07/19/2013, 09:56 AM
Medium to low Aperture, and a flash helps. It also gives a better DOF.

07/22/2013, 11:04 AM
This is for those who are experienced in shooting fish with flash - and I've never shot in a tank with a flash so these are pretty basic questions.

1) How do you set up the shot - that is, where is the flash positioned in relation to the camera and the subject. I just can't imagine its off the shoe of the camera? How far away is the flash typically?

2) My camera (Canon T1i) does not do compensate for the flash in its exposure settings - is there any recommendation on exposure settings? What speed /aperture/ISO do you shoot at typcially?

3) What features should I be looking for in a flash (for aquarium photography)? Can you recommend a good flash for Canon.

thanks in advance!

07/29/2013, 01:13 PM
1) There are infinite possibilities for setting up flash. You can actually get away with a hotshoe flash in the camera's hot shoe. Not the most interesting lighting, but if the lens is nice and close to the glass, you should be OK with reflections. . .I'm pretty sure I've done this before with acceptable results, but the lighting is just uninteresting. With a single flash, just get a flash cable, and play around with different positions. I'll generally keep it level or higher than what I'm shooting and offset slightly to the left or right. You can even come in from the side of the tank for very contrasty lighting. Another option is to bounce the flash into the top of the tank off a reflector positioned over the tank. If you want to get more advanced, you can use multiple flashes.

2) If you're using flash, you can usually shoot pretty low ISO. Aperture really depends on the effect you're going for. At fast shutter speeds and low ISOs, you're the background is going to be underexposed, so the flash is isolating your subject, and you can shoot with a high f-number (often f/18 or higher) to ensure the entire fish is in focus. Keep in mind that when shooting macro you have a relatively shallow depth of field. Lastly, your camera does factor the flash into your exposure. It uses a system called Evaluative Through the Lens (E-TTL). When using flash as my primary light source, I will either use manual exposure and let the camera/flash combination take care of the proper exposure, or shoot with both the camera and the flash(es) in manual. The latter takes some trial and error, since my hand-held light meter isn't exactly waterproof.

3) For flash in general, the big things you're looking for are power and control of your lighting. I'd definitely look for a flash that allows manually setting the flash power as well as automatic modes that allow you to set a Flash Exposure Compensation (FEC). As far as value, Canon's 430EX is a very good flash. Certainly not the most powerful, but should be plenty for most aquariums, and it allows full manual control. A step up from that is the 580EX, which is much more powerful and also allows IR control of other Canon flashes (like the 430EX). There's also a newer model (I forget the model #) that I believe has a radio transmitter instead of IR. You can also go with third party flashes to save some money. In the end, light is light, but you may loose E-TTL. Many will still have TTL, which is a less precise version of E-TTL. Don't be afraid to spend some money on a good flash, though. It's one of the most overlooked assets by new photographers, and when used properly, can do far more good for your photography than most other accessories (including lenses in many ways).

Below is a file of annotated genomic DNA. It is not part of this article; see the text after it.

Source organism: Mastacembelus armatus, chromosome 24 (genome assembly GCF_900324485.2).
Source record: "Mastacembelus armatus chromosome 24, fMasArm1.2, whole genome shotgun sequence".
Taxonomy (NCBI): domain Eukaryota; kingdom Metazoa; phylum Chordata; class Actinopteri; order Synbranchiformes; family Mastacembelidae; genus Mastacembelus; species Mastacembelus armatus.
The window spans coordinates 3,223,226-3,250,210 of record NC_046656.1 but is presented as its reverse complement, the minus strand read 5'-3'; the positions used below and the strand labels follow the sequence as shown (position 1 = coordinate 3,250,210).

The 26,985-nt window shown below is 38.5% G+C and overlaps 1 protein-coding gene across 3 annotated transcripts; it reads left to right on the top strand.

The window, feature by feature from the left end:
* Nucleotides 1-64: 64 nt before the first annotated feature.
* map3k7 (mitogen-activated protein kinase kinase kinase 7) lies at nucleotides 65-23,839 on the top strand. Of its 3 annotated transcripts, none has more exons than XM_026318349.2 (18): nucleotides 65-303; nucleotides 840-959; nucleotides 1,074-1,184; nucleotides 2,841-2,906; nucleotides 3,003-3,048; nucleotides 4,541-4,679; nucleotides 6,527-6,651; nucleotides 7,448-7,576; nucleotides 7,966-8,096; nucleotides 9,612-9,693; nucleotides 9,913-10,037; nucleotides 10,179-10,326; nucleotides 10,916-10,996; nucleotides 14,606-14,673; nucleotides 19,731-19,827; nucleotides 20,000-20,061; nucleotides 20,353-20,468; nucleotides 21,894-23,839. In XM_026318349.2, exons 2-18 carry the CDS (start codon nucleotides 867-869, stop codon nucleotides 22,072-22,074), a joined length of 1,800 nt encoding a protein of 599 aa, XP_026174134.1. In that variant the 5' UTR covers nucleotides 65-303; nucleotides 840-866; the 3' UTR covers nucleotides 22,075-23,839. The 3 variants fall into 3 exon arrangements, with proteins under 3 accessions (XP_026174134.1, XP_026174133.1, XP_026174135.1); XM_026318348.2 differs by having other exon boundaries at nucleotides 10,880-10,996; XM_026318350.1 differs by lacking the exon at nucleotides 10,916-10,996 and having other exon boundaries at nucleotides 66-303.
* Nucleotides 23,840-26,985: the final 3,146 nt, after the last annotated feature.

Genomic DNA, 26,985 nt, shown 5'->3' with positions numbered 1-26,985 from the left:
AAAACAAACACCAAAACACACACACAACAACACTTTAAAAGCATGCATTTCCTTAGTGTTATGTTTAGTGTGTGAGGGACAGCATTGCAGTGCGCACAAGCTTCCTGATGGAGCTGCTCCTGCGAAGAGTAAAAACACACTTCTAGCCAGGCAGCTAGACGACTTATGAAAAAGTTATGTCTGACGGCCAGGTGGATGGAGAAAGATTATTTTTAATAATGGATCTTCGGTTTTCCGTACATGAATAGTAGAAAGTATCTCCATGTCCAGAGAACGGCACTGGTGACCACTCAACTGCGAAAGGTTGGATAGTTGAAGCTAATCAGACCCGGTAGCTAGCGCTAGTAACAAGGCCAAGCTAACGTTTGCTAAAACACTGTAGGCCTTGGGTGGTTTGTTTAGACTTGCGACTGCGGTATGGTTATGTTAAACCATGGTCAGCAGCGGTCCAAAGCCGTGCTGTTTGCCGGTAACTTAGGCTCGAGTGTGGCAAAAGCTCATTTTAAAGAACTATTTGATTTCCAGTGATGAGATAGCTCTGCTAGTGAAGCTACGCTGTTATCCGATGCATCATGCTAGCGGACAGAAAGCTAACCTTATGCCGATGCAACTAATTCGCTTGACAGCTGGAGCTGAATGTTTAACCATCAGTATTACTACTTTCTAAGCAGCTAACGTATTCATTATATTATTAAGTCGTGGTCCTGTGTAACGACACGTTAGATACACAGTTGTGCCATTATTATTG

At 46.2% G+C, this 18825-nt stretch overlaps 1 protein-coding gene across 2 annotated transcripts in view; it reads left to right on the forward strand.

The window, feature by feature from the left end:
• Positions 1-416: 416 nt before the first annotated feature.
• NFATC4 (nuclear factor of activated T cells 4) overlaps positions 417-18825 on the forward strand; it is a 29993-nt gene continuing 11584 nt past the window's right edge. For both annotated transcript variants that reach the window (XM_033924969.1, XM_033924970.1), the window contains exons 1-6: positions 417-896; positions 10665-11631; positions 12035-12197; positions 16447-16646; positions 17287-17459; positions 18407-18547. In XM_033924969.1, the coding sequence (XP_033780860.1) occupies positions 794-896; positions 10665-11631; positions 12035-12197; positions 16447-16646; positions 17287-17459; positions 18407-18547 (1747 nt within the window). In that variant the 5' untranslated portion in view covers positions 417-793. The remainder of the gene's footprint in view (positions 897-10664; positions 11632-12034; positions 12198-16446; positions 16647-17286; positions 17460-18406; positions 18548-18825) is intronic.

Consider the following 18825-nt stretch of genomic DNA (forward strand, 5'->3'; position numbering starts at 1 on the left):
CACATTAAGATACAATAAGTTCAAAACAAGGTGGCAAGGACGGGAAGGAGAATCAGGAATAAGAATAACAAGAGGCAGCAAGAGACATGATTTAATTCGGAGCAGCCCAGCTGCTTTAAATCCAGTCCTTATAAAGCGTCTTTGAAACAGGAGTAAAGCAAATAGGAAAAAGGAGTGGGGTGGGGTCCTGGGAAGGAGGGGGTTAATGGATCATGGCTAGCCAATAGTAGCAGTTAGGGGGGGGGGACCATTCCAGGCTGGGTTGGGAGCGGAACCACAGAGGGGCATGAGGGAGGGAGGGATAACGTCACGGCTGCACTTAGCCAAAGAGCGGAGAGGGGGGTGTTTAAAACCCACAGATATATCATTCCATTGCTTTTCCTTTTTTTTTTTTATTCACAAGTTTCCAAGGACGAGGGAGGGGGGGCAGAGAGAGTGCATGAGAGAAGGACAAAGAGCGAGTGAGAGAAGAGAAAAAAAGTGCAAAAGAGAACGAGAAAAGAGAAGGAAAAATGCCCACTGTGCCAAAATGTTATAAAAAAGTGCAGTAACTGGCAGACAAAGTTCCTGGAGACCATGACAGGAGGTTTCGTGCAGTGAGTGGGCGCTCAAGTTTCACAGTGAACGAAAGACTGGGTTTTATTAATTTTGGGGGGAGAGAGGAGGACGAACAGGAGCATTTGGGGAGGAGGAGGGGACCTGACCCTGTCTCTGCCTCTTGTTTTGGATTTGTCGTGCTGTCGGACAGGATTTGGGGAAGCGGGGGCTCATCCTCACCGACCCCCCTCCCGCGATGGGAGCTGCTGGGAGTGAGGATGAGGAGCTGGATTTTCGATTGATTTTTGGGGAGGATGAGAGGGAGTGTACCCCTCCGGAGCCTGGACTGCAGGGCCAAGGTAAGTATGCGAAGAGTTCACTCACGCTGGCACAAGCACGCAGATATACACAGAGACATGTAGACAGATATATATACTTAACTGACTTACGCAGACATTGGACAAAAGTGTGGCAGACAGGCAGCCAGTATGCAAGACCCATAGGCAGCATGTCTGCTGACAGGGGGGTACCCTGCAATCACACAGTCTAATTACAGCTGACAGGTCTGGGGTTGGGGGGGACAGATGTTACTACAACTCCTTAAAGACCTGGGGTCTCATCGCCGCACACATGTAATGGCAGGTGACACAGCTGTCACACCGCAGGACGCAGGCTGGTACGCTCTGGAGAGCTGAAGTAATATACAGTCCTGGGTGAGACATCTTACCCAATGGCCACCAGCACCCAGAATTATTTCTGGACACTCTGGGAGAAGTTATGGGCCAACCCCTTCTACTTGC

07/29/2013, 10:30 PM
great info - thanks!

08/07/2013, 04:36 PM
I just shoot with whatever is in the bag; all handheld and uncropped.

Without flash and tweaking with ISO/SS/aperture.




What happens when you're stuck at a public aquarium and forget your macro? Stick a 50mm f/1.4D on there and shoot with a flash on the hotshoe.


Or if you remembered to bring both a macro and a flash, shoot with any combo.



08/08/2013, 02:04 PM
Wow those are sharp

08/08/2013, 07:30 PM
@ebn - would you mind sharing your camera settings. those shots are amazing w/o a flash!

08/08/2013, 07:34 PM
+1^ what he said lol

08/09/2013, 03:34 PM
Handheld for me too. Much too much movement for a tripod.
High iso, relatively high shutter speed, and wide aperture. No flash.
I try to move the focus point around as I go to get the eyes in focus.





08/11/2013, 11:07 PM
EXIF data is still intact on those images, but for those who don't have a plugin to see those, here are the settings for the non-flash images.

Blue-spotted Jawfish
f/11, SS: 1/50 sec, ISO 200

f/5.6, SS 1/60, ISO 400

Dispar anthias
f/5.6, SS 1/125, ISO 400

Purple queen anthias
f/4, SS 1/100, ISO 400